How Much House Can I Afford?

by Joanna Stewart

Sun, Dec 2, 2018

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First-time home buyers always want to know “How much house can I afford?” - but the real question they should be asking themselves is “How much mortgage can I afford?”

Why is this such an important distinction and why does it matter?

Well, I’ve seen it happen countless times throughout my career. You have grand visions of your dream home, after all it’s cheaper to buy than rent, right? However, when you sit down at the bank, your loan officer drags you back to reality.

Hopefully this article will help you avoid that embarrassment when you are ready to get approved for a mortgage.

When shopping for a new home, you get to pick the house, but the bank will tell you how much you can spend.

That’s because they use a few basic formulas to determine how much mortgage you can afford.

Banks typically use two Debt-to-income ratios (DTI) to determine how much they are willing to lend you. These formulas are the front-end and back-end ratios.

Front-End DTI Ratio

young family first home

When you apply for a loan the bank will require proof of income. This is a key ingredient in their formula.

Most lenders agree that your monthly housing expenses should not exceed 28 percent of your gross monthly income.

According to a new U.S. Census Bureau report, the median household income is around $54,00 - or $4,500 per month.

Based on the suggested front-end ratio of 28 percent, you can spend $1,260 on your monthly housing expenses.

While this may sound like enough to buy a nice home, you also need to include all other housing related payments such as property taxes, homeowners insurance and HOA dues.

These extra payments usually add up to around 15 percent of your monthly housing expenses.

What’s included in your monthly housing payment?

Back-End DTI Ratio

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Another area that your lender will carefully look at is your total monthly debt service. This includes your monthly housing expenses plus all other outstanding monthly debt payments.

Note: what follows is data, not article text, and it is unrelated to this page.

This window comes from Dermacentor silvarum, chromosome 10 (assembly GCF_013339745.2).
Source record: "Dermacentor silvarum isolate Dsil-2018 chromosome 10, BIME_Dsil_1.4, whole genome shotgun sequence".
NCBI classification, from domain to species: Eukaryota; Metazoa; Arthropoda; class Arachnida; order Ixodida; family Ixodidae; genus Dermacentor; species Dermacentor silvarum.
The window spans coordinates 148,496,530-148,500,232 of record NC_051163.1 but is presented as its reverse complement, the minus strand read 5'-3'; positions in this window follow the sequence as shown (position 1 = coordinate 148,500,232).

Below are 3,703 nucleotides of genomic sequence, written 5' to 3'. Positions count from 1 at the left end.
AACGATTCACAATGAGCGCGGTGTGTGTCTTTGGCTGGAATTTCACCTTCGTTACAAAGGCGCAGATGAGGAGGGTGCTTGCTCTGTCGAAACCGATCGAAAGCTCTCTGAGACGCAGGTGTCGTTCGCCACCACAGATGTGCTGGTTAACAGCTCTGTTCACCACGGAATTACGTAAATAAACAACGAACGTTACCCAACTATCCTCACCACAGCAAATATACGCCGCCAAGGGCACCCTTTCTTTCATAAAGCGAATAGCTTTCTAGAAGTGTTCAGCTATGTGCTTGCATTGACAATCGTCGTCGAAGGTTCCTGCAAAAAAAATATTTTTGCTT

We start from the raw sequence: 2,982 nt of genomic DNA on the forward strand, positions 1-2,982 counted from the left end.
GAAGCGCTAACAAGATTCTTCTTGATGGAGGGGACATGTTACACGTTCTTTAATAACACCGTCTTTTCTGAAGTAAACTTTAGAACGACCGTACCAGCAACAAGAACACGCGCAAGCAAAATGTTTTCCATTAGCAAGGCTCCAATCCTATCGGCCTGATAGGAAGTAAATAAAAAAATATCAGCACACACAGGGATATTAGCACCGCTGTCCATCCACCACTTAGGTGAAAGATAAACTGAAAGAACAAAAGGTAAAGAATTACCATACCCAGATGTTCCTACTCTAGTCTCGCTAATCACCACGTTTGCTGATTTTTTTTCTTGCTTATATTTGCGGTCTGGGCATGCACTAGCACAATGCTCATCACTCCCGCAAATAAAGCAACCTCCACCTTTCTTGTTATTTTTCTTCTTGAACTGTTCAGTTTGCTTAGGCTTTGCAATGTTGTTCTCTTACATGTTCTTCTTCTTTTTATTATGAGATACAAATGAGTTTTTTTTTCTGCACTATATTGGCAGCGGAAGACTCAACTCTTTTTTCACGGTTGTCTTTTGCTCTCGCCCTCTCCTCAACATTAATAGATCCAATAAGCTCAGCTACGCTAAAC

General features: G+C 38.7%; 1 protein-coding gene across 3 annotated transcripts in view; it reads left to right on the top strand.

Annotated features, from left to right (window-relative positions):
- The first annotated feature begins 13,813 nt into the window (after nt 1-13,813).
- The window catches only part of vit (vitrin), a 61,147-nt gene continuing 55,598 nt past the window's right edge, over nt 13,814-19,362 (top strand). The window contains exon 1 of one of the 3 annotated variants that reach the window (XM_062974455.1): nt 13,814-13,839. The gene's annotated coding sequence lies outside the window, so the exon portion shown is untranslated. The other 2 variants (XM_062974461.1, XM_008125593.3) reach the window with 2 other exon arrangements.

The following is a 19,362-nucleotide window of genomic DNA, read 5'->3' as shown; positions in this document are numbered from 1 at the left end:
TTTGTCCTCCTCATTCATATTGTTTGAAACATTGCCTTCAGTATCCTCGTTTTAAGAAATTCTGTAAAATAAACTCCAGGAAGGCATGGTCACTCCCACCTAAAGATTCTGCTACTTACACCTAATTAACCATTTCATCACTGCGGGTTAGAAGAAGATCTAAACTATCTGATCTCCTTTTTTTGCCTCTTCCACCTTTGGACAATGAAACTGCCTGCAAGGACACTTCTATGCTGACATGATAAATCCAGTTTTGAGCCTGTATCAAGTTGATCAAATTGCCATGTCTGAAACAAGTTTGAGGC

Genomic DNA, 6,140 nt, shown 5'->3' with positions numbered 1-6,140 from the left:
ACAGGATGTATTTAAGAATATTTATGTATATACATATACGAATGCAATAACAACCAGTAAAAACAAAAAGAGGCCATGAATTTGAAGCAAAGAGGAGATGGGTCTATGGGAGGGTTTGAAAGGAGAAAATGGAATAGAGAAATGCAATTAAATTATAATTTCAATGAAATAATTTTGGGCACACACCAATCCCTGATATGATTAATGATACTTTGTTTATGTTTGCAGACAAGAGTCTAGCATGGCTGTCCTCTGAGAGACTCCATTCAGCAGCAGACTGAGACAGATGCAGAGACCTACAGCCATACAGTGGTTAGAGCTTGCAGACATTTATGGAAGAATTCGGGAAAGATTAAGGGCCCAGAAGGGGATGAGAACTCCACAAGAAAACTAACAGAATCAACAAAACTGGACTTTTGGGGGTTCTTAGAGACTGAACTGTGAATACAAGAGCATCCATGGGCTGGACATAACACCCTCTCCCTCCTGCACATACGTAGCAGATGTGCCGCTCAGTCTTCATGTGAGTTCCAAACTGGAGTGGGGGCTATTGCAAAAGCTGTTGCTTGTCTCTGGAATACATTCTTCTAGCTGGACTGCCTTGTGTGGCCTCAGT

These include credit card minimum payments, car loans, installment loans, as well as child support and alimony.

**Combined with your monthly housing expenses, your monthly debt obligations should not exceed 36 percent of your gross monthly income. **

Continuing with our example above, if your monthly household income is $4,500, your total monthly debts service and housing payments should not be more than $1,620.

If you spend the full 28 percent (or $1,260) of your gross monthly income on housing, that only leaves you $360 to cover your other expenses.

As you can see the numbers start to add up fast!

What’s included in the Back-End Ratio?

What Type of Mortgage Can I Afford?

After running the numbers above we determined that you can afford to pay $1,260 on your monthly housing payments if you make $4,500 per month.

So, what will $1,260 buy you? That’s a great question!

The answer depends on a number of factors such as your credit score, down payment and aversion to risk.

Mortgages are available from many different sources and in various styles:

There are many types of mortgage financing available depending on your situation:

As you can see there is a wide variety of mortgages available. All you need is a little creativity to make one of them work for your specific situation.

Today, lenders have much higher restrictions on mortgages, so not all options may be available to you depending on your credit rating and available down payment.


While I tried to help you answer the question: “how much mortgage can I afford?” - we really just scratched the surface. Check back for more home buying tips and daily mortgage interest rate updates.

If you have any home buying or design questions, feel free to leave a comment in our home design and remodeling community on Facebook.


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